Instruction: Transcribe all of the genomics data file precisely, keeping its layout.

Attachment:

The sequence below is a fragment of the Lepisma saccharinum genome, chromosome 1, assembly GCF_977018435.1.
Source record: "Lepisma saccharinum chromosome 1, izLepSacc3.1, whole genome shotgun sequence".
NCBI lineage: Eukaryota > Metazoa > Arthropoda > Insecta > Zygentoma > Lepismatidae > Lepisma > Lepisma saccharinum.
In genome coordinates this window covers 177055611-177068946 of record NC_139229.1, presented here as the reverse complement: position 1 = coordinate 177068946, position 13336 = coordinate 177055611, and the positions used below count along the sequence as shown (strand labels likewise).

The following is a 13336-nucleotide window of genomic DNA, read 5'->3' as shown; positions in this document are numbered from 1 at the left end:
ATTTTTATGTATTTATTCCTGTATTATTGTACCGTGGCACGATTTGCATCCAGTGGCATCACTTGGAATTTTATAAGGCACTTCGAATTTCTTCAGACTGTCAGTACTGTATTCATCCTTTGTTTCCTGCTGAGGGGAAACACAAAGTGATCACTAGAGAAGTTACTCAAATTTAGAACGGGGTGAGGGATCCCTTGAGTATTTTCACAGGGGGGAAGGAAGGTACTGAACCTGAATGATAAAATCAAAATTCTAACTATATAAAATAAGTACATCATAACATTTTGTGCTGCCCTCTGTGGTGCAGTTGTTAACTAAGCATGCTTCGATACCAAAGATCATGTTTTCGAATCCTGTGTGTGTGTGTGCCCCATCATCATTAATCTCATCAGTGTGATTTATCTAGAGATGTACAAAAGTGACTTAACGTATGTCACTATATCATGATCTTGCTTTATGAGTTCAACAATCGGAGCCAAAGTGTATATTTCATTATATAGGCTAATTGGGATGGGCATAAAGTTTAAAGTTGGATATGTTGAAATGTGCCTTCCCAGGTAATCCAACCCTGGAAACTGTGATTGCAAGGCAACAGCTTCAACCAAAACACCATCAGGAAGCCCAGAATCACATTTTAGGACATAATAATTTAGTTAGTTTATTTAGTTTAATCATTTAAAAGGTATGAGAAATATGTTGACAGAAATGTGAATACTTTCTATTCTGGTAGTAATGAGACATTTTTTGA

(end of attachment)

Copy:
The sequence below is a fragment of the Lepisma saccharinum genome, chromosome 1, assembly GCF_977018435.1.
Source record: "Lepisma saccharinum chromosome 1, izLepSacc3.1, whole genome shotgun sequence".
NCBI lineage: Eukaryota > Metazoa > Arthropoda > Insecta > Zygentoma > Lepismatidae > Lepisma > Lepisma saccharinum.
In genome coordinates this window covers 177055611-177068946 of record NC_139229.1, presented here as the reverse complement: position 1 = coordinate 177068946, position 13336 = coordinate 177055611, and the positions used below count along the sequence as shown (strand labels likewise).

The following is a 13336-nucleotide window of genomic DNA, read 5'->3' as shown; positions in this document are numbered from 1 at the left end:
ATTTTTATGTATTTATTCCTGTATTATTGTACCGTGGCACGATTTGCATCCAGTGGCATCACTTGGAATTTTATAAGGCACTTCGAATTTCTTCAGACTGTCAGTACTGTATTCATCCTTTGTTTCCTGCTGAGGGGAAACACAAAGTGATCACTAGAGAAGTTACTCAAATTTAGAACGGGGTGAGGGATCCCTTGAGTATTTTCACAGGGGGGAAGGAAGGTACTGAACCTGAATGATAAAATCAAAATTCTAACTATATAAAATAAGTACATCATAACATTTTGTGCTGCCCTCTGTGGTGCAGTTGTTAACTAAGCATGCTTCGATACCAAAGATCATGTTTTCGAATCCTGTGTGTGTGTGTGCCCCATCATCATTAATCTCATCAGTGTGATTTATCTAGAGATGTACAAAAGTGACTTAACGTATGTCACTATATCATGATCTTGCTTTATGAGTTCAACAATCGGAGCCAAAGTGTATATTTCATTATATAGGCTAATTGGGATGGGCATAAAGTTTAAAGTTGGATATGTTGAAATGTGCCTTCCCAGGTAATCCAACCCTGGAAACTGTGATTGCAAGGCAACAGCTTCAACCAAAACACCATCAGGAAGCCCAGAATCACATTTTAGGACATAATAATTTAGTTAGTTTATTTAGTTTAATCATTTAAAAGGTATGAGAAATATGTTGACAGAAATGTGAATACTTTCTATTCTGGTAGTAATGAGACATTTTTTGA